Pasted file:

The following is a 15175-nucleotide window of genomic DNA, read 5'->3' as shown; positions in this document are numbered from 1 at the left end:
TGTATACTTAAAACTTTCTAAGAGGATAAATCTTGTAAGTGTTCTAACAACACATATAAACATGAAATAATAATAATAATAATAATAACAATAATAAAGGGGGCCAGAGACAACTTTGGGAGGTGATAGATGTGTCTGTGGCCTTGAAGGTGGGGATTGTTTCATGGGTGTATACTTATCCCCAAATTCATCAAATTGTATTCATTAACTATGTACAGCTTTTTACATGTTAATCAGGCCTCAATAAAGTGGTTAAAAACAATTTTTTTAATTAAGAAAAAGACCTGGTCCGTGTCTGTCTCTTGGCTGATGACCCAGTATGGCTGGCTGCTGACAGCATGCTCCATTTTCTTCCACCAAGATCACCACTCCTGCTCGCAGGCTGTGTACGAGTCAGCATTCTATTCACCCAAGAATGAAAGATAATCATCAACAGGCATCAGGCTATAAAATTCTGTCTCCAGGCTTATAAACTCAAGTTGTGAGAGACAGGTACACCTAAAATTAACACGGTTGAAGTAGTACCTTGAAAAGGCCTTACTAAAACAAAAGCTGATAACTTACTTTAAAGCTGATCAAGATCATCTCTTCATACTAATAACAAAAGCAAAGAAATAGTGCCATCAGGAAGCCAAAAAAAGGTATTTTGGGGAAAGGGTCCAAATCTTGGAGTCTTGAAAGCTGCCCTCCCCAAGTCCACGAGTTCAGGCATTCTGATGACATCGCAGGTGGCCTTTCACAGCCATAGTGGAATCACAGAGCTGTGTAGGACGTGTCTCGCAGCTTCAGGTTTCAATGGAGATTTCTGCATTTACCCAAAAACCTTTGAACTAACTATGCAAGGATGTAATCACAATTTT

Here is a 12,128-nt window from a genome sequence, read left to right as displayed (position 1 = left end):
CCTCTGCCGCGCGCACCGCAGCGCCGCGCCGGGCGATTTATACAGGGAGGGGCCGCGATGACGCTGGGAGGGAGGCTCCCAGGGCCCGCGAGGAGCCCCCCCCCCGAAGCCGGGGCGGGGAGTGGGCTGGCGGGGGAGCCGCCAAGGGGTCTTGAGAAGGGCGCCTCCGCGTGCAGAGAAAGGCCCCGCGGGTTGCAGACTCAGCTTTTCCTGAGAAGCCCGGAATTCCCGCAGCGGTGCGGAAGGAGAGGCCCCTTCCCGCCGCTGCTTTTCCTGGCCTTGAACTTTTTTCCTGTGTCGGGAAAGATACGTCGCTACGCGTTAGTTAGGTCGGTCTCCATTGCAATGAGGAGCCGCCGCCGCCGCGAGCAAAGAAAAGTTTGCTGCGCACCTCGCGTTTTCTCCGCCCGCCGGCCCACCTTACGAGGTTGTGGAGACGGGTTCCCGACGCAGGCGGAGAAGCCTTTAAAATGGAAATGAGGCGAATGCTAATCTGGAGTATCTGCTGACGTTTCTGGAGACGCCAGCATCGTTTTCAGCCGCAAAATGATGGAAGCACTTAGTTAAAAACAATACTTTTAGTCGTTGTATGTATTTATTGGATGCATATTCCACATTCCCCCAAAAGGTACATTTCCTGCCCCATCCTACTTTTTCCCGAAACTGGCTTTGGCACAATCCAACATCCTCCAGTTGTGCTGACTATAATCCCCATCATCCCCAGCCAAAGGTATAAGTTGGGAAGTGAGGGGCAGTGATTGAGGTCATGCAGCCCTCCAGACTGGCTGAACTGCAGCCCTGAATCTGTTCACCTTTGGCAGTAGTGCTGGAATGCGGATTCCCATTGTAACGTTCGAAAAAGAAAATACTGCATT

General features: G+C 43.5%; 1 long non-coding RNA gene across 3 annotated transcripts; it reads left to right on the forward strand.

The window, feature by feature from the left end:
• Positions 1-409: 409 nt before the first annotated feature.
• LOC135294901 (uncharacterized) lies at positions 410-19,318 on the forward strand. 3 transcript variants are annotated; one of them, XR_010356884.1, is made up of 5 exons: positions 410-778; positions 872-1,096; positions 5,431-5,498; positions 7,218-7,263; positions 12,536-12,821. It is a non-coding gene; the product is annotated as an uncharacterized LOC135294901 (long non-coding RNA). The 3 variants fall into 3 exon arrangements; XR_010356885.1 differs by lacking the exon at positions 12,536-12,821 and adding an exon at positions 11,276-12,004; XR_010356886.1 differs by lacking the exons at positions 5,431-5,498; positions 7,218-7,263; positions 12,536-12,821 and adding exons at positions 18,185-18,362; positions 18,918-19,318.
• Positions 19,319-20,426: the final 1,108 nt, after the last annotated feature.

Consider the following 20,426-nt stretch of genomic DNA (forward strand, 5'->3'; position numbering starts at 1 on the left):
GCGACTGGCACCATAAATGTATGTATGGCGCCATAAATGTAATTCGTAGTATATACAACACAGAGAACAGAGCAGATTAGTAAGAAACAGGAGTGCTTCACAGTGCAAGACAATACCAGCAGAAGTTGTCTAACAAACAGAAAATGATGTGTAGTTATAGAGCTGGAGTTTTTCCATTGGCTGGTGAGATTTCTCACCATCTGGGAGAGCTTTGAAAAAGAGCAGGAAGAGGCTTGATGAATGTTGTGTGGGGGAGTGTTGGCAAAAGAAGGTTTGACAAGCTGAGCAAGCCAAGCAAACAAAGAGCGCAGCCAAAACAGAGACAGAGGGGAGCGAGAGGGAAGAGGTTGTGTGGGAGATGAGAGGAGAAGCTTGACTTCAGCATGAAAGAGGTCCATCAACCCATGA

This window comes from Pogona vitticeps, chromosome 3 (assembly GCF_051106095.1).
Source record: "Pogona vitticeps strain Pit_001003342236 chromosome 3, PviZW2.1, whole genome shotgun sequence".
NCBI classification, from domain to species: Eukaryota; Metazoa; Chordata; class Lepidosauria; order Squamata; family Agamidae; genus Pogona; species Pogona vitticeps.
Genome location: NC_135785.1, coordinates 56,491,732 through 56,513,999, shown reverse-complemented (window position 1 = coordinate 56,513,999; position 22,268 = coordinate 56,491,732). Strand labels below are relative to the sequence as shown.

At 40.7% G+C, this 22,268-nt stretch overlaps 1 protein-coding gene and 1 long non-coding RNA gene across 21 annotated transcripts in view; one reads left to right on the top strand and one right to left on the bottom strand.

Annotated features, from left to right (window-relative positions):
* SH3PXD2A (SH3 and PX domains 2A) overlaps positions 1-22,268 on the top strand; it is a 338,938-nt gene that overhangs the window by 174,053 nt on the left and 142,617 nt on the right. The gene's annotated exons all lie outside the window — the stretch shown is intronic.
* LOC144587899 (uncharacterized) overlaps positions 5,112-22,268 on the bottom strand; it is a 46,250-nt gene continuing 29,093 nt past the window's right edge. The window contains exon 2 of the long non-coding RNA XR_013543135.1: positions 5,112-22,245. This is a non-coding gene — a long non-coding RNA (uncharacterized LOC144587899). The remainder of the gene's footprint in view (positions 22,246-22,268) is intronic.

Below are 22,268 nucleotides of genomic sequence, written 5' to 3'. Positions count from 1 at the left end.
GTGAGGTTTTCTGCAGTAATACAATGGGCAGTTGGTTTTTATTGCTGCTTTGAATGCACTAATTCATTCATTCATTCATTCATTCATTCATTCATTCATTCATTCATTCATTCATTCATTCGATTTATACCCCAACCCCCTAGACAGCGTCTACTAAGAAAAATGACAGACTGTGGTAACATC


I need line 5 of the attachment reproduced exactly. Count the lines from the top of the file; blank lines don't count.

General features: G+C 43.5%; 1 long non-coding RNA gene across 3 annotated transcripts; it reads left to right on the forward strand.